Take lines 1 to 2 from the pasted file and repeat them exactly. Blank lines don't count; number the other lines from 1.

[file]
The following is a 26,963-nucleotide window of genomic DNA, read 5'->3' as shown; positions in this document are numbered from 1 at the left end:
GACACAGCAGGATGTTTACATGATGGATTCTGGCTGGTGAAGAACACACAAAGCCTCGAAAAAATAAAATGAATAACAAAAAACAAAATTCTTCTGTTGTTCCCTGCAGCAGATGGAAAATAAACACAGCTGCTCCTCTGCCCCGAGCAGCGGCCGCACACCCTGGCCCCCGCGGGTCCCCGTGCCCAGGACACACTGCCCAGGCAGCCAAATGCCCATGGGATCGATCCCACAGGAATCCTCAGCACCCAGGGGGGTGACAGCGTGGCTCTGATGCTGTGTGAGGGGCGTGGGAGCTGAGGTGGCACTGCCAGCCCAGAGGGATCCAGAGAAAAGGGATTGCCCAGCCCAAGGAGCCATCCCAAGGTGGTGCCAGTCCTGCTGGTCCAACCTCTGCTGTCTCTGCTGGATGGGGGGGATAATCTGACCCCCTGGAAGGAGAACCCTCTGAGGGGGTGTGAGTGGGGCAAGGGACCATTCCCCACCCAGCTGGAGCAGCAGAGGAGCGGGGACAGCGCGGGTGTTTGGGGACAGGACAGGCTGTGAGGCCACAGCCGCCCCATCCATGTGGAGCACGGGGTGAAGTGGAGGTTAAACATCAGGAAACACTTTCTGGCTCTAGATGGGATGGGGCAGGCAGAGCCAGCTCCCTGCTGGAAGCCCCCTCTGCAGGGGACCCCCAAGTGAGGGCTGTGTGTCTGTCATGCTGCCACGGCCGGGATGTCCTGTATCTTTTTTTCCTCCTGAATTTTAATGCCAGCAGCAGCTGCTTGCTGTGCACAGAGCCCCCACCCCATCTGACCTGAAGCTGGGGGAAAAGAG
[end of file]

The following is a 26,963-nucleotide window of genomic DNA, read 5'->3' as shown; positions in this document are numbered from 1 at the left end:
GACACAGCAGGATGTTTACATGATGGATTCTGGCTGGTGAAGAACACACAAAGCCTCGAAAAAATAAAATGAATAACAAAAAACAAAATTCTTCTGTTGTTCCCTGCAGCAGATGGAAAATAAACACAGCTGCTCCTCTGCCCCGAGCAGCGGCCGCACACCCTGGCCCCCGCGGGTCCCCGTGCCCAGGACACACTGCCCAGGCAGCCAAATGCCCATGGGATCGATCCCACAGGAATCCTCAGCACCCAGGGGGGTGACAGCGTGGCTCTGATGCTGTGTGAGGGGCGTGGGAGCTGAGGTGGCACTGCCAGCCCAGAGGGATCCAGAGAAAAGGGATTGCCCAGCCCAAGGAGCCATCCCAAGGTGGTGCCAGTCCTGCTGGTCCAACCTCTGCTGTCTCTGCTGGATGGGGGGGATAATCTGACCCCCTGGAAGGAGAACCCTCTGAGGGGGTGTGAGTGGGGCAAGGGACCATTCCCCACCCAGCTGGAGCAGCAGAGGAGCGGGGACAGCGCGGGTGTTTGGGGACAGGACAGGCTGTGAGGCCACAGCCGCCCCATCCATGTGGAGCACGGGGTGAAGTGGAGGTTAAACATCAGGAAACACTTTCTGGCTCTAGATGGGATGGGGCAGGCAGAGCCAGCTCCCTGCTGGAAGCCCCCTCTGCAGGGGACCCCCAAGTGAGGGCTGTGTGTCTGTCATGCTGCCACGGCCGGGATGTCCTGTATCTTTTTTTCCTCCTGAATTTTAATGCCAGCAGCAGCTGCTTGCTGTGCACAGAGCCCCCACCCCATCTGACCTGAAGCTGGGGGAAAAGAG